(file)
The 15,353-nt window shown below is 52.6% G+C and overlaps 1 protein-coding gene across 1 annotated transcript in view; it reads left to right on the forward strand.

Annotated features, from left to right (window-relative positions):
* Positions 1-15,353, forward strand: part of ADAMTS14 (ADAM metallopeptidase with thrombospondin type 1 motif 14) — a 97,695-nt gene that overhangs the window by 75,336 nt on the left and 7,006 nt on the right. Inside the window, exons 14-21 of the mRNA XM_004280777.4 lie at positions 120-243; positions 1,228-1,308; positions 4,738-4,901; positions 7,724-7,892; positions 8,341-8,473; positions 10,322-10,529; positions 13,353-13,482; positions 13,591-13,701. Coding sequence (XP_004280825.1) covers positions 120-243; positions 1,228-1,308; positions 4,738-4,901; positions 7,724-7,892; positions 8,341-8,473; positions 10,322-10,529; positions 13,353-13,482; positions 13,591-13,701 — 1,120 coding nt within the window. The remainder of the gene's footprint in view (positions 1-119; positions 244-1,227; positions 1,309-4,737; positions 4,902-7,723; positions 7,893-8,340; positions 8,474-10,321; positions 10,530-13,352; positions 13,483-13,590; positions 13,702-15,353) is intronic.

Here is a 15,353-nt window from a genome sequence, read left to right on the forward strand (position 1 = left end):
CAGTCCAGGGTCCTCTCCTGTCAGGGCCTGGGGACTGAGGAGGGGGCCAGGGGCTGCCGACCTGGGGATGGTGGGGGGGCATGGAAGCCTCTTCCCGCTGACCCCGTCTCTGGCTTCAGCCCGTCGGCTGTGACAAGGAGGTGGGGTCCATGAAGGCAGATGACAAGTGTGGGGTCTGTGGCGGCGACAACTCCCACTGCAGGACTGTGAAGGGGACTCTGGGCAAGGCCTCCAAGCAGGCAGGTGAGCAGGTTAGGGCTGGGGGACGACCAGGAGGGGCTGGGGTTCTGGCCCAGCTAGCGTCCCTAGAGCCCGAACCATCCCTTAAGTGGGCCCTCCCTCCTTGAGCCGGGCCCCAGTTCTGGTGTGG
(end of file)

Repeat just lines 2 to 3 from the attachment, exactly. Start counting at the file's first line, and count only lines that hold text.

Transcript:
Annotated features, from left to right (window-relative positions):
* Positions 1-15,353, forward strand: part of ADAMTS14 (ADAM metallopeptidase with thrombospondin type 1 motif 14) — a 97,695-nt gene that overhangs the window by 75,336 nt on the left and 7,006 nt on the right. Inside the window, exons 14-21 of the mRNA XM_004280777.4 lie at positions 120-243; positions 1,228-1,308; positions 4,738-4,901; positions 7,724-7,892; positions 8,341-8,473; positions 10,322-10,529; positions 13,353-13,482; positions 13,591-13,701. Coding sequence (XP_004280825.1) covers positions 120-243; positions 1,228-1,308; positions 4,738-4,901; positions 7,724-7,892; positions 8,341-8,473; positions 10,322-10,529; positions 13,353-13,482; positions 13,591-13,701 — 1,120 coding nt within the window. The remainder of the gene's footprint in view (positions 1-119; positions 244-1,227; positions 1,309-4,737; positions 4,902-7,723; positions 7,893-8,340; positions 8,474-10,321; positions 10,530-13,352; positions 13,483-13,590; positions 13,702-15,353) is intronic.